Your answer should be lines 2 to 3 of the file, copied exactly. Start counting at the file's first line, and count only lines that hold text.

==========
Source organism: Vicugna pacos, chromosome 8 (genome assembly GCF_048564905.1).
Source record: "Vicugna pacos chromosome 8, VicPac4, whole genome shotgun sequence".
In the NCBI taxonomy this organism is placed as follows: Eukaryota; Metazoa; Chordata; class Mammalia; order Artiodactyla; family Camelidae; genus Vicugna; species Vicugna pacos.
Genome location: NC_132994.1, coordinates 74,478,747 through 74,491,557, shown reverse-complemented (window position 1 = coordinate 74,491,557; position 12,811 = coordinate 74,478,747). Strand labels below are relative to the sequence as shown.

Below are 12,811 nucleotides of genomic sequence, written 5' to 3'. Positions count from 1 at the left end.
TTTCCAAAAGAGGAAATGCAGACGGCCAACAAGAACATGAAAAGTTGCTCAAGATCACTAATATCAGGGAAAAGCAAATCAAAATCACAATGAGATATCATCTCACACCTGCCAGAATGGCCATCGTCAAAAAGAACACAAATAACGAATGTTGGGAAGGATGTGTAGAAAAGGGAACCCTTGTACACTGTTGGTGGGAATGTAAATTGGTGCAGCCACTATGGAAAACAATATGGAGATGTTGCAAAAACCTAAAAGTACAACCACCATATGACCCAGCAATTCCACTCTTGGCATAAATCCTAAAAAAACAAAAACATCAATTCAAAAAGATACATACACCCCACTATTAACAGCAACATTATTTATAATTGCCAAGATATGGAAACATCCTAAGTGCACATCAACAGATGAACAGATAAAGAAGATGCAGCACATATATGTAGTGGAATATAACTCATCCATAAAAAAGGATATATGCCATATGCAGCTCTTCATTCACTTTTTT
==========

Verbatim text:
Source record: "Vicugna pacos chromosome 8, VicPac4, whole genome shotgun sequence".
In the NCBI taxonomy this organism is placed as follows: Eukaryota; Metazoa; Chordata; class Mammalia; order Artiodactyla; family Camelidae; genus Vicugna; species Vicugna pacos.